Date: Thu, 4 Jan 1996 10:30:04 -0500


Subject: Re: NYC socks vs. Saks

About the NY Times quote on the socks-Saks confusion at Bloomingdales...

The sound change referred to here has been going on for a while and

illustrates the collision of two dialects. I've been observing a lowering of

the vowel of SACK in the Northeast, especially among upper and middle class

students for 20 years. This lowering puts it down in the lower-left corner

of the traditional vowel chart. I've heard this from prep school kids all

over New England and as far South as DC. It's also especially noticeable in

younger speakers of Brit. Eng. where it gets so low it sounds like the

traditional Scots vowel in SACK.

At the same time the Great Lakes region, including much of Upstate New

York has as its salient features the raising of the vowel of SACK, and also

of the vowel in SOCK. Non-linguists call this the FLAT A of Chicagoans and

Central New Yorkers. When the vowel of SOCK (and this includes a huge number

of words) is fronted it also ends up in that lower-left corner of the vowel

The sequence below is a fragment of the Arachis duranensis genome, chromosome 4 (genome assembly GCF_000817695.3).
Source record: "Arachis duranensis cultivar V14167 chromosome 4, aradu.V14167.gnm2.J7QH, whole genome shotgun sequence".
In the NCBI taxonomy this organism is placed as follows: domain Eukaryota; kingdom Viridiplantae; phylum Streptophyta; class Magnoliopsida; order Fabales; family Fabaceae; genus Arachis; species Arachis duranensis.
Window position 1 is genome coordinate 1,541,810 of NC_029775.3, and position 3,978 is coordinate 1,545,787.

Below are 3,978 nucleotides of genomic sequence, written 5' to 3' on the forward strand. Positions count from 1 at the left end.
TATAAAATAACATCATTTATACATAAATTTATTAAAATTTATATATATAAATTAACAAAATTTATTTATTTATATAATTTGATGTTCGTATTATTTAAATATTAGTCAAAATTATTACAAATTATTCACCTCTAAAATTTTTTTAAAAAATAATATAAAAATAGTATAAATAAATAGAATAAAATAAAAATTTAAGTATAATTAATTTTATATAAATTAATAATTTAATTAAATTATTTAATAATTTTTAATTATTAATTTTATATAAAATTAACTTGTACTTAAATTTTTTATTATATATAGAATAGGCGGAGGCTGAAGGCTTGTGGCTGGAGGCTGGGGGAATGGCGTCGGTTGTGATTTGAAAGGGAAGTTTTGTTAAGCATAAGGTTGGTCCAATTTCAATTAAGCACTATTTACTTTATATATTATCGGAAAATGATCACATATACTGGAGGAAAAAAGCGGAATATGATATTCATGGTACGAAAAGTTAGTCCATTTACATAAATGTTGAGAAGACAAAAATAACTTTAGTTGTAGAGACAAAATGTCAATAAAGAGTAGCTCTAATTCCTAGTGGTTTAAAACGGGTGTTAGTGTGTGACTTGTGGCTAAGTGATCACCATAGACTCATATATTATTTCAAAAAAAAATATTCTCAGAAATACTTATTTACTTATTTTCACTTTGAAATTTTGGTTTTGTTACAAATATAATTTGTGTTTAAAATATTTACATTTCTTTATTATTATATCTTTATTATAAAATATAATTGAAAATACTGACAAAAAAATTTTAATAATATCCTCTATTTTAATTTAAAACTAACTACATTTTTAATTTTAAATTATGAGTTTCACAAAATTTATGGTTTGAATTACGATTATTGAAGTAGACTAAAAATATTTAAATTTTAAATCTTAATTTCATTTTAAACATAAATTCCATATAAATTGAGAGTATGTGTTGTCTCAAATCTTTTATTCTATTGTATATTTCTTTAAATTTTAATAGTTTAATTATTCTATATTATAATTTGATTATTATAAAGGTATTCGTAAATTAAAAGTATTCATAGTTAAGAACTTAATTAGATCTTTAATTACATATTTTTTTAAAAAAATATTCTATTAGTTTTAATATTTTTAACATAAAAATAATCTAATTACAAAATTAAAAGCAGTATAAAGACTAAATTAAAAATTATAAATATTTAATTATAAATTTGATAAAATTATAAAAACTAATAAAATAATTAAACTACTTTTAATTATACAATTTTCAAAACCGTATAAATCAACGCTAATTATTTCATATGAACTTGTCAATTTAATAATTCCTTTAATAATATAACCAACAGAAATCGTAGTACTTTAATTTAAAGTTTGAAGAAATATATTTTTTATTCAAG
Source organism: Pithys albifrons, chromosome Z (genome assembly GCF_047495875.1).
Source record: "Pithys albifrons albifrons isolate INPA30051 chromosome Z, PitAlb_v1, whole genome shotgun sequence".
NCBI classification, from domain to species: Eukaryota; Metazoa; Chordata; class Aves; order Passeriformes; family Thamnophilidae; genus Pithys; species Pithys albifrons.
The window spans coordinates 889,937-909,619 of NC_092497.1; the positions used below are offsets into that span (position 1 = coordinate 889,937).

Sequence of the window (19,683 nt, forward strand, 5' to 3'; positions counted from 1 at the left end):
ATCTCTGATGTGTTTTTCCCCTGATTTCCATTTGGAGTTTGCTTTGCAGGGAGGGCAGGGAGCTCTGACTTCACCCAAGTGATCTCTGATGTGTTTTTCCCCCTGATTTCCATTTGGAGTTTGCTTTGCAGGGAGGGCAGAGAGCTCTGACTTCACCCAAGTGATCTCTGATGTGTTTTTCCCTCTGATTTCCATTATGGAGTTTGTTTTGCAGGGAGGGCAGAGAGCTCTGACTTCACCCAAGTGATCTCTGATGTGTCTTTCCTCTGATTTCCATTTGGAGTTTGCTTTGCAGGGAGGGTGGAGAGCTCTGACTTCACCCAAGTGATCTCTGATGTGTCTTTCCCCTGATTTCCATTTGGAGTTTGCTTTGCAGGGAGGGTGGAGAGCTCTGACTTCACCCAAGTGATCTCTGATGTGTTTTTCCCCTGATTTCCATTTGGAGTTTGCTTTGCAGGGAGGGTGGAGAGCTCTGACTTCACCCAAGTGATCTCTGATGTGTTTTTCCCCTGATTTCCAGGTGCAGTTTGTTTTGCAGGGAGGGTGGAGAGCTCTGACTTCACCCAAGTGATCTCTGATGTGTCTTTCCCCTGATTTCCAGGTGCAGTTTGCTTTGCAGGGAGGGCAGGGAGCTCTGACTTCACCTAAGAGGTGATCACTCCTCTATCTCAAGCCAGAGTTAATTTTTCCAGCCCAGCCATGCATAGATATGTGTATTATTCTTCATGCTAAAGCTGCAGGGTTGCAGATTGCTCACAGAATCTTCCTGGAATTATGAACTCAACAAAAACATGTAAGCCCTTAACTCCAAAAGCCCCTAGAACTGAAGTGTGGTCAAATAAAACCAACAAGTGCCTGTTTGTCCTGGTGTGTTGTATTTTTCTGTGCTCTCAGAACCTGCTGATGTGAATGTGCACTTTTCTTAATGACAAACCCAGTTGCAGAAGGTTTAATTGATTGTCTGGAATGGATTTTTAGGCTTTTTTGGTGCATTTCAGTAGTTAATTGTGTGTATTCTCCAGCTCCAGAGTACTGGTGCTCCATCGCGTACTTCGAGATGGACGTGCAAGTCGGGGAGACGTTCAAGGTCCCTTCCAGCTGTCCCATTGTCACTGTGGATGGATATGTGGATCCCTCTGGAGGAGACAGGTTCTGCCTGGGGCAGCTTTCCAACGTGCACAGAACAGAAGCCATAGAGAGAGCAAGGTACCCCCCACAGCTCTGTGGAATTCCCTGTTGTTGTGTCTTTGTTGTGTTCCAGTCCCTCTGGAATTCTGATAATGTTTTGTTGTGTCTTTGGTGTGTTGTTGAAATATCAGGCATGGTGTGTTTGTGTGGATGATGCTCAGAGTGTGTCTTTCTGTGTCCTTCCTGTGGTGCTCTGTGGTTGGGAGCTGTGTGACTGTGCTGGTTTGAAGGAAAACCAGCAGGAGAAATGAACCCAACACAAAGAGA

chart, creating a situation perfect for the confusion reported here.

Great-Lakes SOLID sounds exactly like Prep School SALAD. At college over 20

years ago I remember a guy from Saratoga talking to one of his black friends

from NYC. At one point he referred to some cement BLOCKS propping open his

door, using the fronted vowel. The black friend got somewhat peeved, and

said "Did you call them BLACKS, they're BLOCKS, man, please!" Which created

great consternation and puzzlement among the group.

The raised Great-Lakes vowel of SACK does not collide with the next vowel

in the standard chart, the vowel of HECK, because the latter is centralized

and lax, while SACK is tense, though they're about equal in height. This

means that, unfortunately, there will be no confusion of SAKS and SEX. It

would have livened things up in Saks.